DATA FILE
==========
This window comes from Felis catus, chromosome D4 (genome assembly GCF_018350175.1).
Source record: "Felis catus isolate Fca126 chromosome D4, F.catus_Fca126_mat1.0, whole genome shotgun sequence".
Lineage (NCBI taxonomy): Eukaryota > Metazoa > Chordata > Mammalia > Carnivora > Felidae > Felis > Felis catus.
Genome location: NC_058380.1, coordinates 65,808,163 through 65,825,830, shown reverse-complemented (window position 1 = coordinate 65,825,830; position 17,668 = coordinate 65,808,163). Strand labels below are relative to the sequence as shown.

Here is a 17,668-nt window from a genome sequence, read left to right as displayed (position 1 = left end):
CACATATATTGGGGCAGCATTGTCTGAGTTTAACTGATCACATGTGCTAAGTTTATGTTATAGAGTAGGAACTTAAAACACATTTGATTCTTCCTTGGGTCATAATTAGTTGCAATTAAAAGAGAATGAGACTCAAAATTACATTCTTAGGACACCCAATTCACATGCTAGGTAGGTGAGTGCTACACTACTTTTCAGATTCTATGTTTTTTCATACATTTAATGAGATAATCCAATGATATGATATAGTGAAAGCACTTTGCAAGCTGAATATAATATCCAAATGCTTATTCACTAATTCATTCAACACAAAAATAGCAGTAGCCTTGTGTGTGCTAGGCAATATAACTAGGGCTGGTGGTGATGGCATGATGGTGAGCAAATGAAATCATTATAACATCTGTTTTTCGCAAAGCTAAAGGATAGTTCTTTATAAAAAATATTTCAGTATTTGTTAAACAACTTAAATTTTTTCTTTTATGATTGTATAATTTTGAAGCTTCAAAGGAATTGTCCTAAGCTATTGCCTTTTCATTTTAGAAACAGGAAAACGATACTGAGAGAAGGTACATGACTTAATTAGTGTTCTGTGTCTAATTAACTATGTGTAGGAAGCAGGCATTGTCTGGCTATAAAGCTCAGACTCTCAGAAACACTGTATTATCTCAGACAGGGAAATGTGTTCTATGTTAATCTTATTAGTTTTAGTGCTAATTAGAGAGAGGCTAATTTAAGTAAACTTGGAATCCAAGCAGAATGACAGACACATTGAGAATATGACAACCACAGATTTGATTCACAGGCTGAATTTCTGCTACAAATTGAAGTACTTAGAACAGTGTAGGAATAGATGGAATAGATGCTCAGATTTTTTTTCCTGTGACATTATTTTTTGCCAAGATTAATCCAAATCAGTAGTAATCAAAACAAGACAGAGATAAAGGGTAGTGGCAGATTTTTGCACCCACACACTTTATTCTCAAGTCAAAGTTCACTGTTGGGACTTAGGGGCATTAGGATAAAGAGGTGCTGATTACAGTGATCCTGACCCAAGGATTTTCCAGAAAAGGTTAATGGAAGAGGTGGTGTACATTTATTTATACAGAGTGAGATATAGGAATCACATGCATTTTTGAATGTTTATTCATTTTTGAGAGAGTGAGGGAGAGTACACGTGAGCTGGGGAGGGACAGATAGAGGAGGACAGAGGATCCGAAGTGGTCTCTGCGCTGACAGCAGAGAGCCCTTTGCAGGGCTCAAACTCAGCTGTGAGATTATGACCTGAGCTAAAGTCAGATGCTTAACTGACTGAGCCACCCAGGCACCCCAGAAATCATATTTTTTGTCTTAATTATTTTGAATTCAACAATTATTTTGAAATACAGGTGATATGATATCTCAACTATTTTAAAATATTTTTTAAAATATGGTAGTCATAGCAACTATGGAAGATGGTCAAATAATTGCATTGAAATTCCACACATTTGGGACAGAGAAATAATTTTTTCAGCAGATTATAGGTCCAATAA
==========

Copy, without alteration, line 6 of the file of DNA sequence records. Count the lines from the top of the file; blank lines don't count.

CACATATATTGGGGCAGCATTGTCTGAGTTTAACTGATCACATGTGCTAAGTTTATGTTATAGAGTAGGAACTTAAAACACATTTGATTCTTCCTTGGGTCATAATTAGTTGCAATTAAAAGAGAATGAGACTCAAAATTACATTCTTAGGACACCCAATTCACATGCTAGGTAGGTGAGTGCTACACTACTTTTCAGATTCTATGTTTTTTCATACATTTAATGAGATAATCCAATGATATGATATAGTGAAAGCACTTTGCAAGCTGAATATAATATCCAAATGCTTATTCACTAATTCATTCAACACAAAAATAGCAGTAGCCTTGTGTGTGCTAGGCAATATAACTAGGGCTGGTGGTGATGGCATGATGGTGAGCAAATGAAATCATTATAACATCTGTTTTTCGCAAAGCTAAAGGATAGTTCTTTATAAAAAATATTTCAGTATTTGTTAAACAACTTAAATTTTTTCTTTTATGATTGTATAATTTTGAAGCTTCAAAGGAATTGTCCTAAGCTATTGCCTTTTCATTTTAGAAACAGGAAAACGATACTGAGAGAAGGTACATGACTTAATTAGTGTTCTGTGTCTAATTAACTATGTGTAGGAAGCAGGCATTGTCTGGCTATAAAGCTCAGACTCTCAGAAACACTGTATTATCTCAGACAGGGAAATGTGTTCTATGTTAATCTTATTAGTTTTAGTGCTAATTAGAGAGAGGCTAATTTAAGTAAACTTGGAATCCAAGCAGAATGACAGACACATTGAGAATATGACAACCACAGATTTGATTCACAGGCTGAATTTCTGCTACAAATTGAAGTACTTAGAACAGTGTAGGAATAGATGGAATAGATGCTCAGATTTTTTTTCCTGTGACATTATTTTTTGCCAAGATTAATCCAAATCAGTAGTAATCAAAACAAGACAGAGATAAAGGGTAGTGGCAGATTTTTGCACCCACACACTTTATTCTCAAGTCAAAGTTCACTGTTGGGACTTAGGGGCATTAGGATAAAGAGGTGCTGATTACAGTGATCCTGACCCAAGGATTTTCCAGAAAAGGTTAATGGAAGAGGTGGTGTACATTTATTTATACAGAGTGAGATATAGGAATCACATGCATTTTTGAATGTTTATTCATTTTTGAGAGAGTGAGGGAGAGTACACGTGAGCTGGGGAGGGACAGATAGAGGAGGACAGAGGATCCGAAGTGGTCTCTGCGCTGACAGCAGAGAGCCCTTTGCAGGGCTCAAACTCAGCTGTGAGATTATGACCTGAGCTAAAGTCAGATGCTTAACTGACTGAGCCACCCAGGCACCCCAGAAATCATATTTTTTGTCTTAATTATTTTGAATTCAACAATTATTTTGAAATACAGGTGATATGATATCTCAACTATTTTAAAATATTTTTTAAAATATGGTAGTCATAGCAACTATGGAAGATGGTCAAATAATTGCATTGAAATTCCACACATTTGGGACAGAGAAATAATTTTTTCAGCAGATTATAGGTCCAATAA